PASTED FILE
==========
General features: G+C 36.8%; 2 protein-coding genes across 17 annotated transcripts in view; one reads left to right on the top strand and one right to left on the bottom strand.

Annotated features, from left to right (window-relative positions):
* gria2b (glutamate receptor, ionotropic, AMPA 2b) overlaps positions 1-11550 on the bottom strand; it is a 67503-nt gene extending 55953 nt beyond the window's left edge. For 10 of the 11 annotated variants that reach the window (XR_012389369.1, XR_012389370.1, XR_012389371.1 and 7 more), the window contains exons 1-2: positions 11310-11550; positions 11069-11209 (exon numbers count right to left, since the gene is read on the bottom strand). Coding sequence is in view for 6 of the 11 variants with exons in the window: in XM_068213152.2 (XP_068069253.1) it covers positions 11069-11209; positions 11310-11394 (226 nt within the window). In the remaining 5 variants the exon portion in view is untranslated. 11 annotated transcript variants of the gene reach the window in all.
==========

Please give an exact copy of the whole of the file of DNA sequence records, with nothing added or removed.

General features: G+C 36.8%; 2 protein-coding genes across 17 annotated transcripts in view; one reads left to right on the top strand and one right to left on the bottom strand.

Annotated features, from left to right (window-relative positions):
* gria2b (glutamate receptor, ionotropic, AMPA 2b) overlaps positions 1-11550 on the bottom strand; it is a 67503-nt gene extending 55953 nt beyond the window's left edge. For 10 of the 11 annotated variants that reach the window (XR_012389369.1, XR_012389370.1, XR_012389371.1 and 7 more), the window contains exons 1-2: positions 11310-11550; positions 11069-11209 (exon numbers count right to left, since the gene is read on the bottom strand). Coding sequence is in view for 6 of the 11 variants with exons in the window: in XM_068213152.2 (XP_068069253.1) it covers positions 11069-11209; positions 11310-11394 (226 nt within the window). In the remaining 5 variants the exon portion in view is untranslated. 11 annotated transcript variants of the gene reach the window in all.